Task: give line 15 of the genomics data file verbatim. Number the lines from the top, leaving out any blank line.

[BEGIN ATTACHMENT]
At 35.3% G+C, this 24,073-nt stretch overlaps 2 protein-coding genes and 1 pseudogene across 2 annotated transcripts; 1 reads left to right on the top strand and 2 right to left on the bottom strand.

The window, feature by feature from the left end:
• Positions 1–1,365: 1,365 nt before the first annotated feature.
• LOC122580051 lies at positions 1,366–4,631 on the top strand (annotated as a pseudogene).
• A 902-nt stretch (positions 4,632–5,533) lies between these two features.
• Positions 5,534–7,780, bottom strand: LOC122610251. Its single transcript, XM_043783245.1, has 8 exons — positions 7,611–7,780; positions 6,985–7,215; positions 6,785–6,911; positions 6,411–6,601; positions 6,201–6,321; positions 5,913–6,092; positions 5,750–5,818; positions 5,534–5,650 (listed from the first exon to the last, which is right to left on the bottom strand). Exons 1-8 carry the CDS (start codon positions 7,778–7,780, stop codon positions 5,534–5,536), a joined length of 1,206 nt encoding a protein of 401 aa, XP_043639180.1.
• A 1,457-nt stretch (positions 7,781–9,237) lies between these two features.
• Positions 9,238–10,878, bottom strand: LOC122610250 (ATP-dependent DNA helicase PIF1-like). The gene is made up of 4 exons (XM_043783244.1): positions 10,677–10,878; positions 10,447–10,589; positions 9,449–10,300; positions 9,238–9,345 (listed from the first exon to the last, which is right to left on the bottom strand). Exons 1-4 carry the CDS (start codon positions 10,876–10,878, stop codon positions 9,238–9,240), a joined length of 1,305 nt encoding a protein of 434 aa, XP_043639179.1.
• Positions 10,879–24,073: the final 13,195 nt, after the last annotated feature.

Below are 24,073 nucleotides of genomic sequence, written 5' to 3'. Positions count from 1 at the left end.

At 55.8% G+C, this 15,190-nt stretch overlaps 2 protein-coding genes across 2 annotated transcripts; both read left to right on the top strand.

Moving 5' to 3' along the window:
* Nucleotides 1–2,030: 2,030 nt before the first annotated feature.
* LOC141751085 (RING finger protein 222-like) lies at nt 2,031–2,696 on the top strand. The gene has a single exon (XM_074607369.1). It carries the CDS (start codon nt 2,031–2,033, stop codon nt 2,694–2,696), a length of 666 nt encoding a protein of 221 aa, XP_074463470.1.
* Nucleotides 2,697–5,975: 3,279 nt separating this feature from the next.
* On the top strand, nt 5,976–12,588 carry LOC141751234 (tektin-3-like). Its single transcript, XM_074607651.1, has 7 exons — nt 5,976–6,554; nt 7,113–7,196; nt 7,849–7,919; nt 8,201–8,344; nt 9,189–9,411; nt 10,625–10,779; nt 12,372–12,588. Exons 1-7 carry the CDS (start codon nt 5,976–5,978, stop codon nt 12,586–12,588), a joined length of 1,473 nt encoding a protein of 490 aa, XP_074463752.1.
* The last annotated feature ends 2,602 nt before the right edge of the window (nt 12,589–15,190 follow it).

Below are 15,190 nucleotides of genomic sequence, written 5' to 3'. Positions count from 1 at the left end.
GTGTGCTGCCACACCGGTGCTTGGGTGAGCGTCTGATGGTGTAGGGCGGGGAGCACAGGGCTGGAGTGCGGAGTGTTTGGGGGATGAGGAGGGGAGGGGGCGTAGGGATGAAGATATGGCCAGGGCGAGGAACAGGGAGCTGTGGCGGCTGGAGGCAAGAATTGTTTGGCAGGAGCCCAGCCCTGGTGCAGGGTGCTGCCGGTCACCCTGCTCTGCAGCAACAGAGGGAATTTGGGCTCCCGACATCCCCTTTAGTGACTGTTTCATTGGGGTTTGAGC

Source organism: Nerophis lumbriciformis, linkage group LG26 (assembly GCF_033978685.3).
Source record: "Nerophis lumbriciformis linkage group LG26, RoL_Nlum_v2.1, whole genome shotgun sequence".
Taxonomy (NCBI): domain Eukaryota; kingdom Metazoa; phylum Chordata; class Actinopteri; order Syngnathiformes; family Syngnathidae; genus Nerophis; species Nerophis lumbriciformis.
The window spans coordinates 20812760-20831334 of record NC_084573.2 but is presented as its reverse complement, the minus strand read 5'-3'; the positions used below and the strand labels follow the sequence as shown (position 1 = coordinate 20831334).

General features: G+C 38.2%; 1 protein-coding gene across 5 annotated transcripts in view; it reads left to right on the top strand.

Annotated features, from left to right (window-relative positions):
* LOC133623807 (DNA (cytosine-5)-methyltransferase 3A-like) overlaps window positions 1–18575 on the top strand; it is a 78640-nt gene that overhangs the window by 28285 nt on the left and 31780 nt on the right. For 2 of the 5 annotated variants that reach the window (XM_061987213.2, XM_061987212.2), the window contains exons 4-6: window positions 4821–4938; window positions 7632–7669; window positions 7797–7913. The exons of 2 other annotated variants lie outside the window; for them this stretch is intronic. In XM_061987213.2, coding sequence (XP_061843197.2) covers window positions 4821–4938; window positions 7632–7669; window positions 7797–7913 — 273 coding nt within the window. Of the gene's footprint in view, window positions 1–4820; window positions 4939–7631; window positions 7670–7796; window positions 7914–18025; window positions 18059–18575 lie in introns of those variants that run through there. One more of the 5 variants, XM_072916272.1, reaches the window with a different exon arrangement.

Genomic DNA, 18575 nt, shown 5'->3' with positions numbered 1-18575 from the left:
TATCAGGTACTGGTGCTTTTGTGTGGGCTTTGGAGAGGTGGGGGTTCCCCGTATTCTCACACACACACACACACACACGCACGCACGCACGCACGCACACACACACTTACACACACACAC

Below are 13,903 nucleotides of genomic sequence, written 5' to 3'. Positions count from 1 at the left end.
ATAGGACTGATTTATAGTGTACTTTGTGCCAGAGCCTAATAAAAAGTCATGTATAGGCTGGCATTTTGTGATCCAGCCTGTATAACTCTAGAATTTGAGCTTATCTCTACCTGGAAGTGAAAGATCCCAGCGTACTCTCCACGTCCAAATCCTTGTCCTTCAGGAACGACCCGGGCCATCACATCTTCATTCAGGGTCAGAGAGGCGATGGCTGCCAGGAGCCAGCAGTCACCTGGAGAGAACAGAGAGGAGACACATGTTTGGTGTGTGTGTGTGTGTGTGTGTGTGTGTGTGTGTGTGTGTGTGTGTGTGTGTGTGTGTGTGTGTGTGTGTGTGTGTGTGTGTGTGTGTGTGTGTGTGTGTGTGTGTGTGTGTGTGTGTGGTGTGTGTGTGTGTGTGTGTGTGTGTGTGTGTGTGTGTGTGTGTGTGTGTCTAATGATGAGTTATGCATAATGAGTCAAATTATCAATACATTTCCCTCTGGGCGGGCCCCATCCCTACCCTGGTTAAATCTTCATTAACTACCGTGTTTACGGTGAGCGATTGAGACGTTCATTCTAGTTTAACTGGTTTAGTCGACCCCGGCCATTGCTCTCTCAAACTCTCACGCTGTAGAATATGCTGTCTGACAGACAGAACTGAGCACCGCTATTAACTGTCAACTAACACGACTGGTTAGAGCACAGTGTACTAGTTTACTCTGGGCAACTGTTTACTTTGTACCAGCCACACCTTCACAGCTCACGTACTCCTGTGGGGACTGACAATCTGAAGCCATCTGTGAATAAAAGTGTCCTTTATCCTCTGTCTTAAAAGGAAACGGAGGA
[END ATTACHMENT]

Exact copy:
* Nucleotides 2,697–5,975: 3,279 nt separating this feature from the next.